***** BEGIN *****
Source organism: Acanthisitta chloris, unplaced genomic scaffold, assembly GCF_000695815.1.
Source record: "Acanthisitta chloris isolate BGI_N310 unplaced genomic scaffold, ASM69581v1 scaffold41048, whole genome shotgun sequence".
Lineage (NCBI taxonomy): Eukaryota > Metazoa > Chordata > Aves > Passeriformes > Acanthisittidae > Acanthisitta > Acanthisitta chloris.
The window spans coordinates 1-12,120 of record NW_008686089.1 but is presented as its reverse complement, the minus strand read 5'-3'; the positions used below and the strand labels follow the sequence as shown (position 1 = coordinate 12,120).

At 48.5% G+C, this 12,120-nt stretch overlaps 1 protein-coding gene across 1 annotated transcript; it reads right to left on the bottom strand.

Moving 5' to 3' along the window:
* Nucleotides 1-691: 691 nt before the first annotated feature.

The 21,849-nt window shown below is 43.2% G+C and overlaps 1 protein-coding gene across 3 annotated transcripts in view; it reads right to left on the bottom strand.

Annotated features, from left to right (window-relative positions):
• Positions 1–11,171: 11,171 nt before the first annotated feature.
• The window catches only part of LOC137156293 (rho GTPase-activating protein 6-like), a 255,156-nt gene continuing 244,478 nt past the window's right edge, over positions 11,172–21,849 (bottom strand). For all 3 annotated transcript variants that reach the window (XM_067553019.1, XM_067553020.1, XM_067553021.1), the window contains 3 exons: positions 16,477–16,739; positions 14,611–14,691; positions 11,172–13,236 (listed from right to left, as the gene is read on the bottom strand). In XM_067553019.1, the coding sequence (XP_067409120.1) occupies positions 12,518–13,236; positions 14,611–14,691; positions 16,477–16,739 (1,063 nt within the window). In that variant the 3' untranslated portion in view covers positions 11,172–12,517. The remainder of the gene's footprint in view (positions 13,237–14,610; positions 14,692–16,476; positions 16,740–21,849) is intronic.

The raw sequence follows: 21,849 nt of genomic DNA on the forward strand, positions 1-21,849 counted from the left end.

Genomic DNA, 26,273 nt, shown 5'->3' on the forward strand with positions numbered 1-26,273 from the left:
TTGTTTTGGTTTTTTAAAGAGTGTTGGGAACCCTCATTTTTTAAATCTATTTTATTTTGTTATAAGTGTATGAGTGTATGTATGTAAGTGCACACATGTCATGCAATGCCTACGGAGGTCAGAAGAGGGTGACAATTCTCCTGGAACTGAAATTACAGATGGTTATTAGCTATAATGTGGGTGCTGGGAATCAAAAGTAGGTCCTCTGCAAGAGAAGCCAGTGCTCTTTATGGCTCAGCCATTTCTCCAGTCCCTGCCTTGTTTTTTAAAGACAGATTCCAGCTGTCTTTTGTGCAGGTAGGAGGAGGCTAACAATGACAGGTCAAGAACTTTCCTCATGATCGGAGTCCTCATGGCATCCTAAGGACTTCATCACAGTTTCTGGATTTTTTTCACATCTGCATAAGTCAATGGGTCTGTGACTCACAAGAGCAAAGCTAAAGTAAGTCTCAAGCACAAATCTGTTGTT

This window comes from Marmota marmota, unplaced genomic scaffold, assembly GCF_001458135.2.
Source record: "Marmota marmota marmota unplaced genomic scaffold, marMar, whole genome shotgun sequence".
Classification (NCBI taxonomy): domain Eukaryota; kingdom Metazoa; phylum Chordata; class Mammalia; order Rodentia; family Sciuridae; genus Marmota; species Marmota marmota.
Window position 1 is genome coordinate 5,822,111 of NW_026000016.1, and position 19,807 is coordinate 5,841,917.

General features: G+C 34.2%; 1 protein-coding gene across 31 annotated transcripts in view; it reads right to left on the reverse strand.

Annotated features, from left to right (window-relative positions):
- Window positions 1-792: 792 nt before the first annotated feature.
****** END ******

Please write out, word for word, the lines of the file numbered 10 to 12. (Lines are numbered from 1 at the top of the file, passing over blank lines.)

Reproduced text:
• Positions 1–11,171: 11,171 nt before the first annotated feature.
• The window catches only part of LOC137156293 (rho GTPase-activating protein 6-like), a 255,156-nt gene continuing 244,478 nt past the window's right edge, over positions 11,172–21,849 (bottom strand). For all 3 annotated transcript variants that reach the window (XM_067553019.1, XM_067553020.1, XM_067553021.1), the window contains 3 exons: positions 16,477–16,739; positions 14,611–14,691; positions 11,172–13,236 (listed from right to left, as the gene is read on the bottom strand). In XM_067553019.1, the coding sequence (XP_067409120.1) occupies positions 12,518–13,236; positions 14,611–14,691; positions 16,477–16,739 (1,063 nt within the window). In that variant the 3' untranslated portion in view covers positions 11,172–12,517. The remainder of the gene's footprint in view (positions 13,237–14,610; positions 14,692–16,476; positions 16,740–21,849) is intronic.

The raw sequence follows: 21,849 nt of genomic DNA on the forward strand, positions 1-21,849 counted from the left end.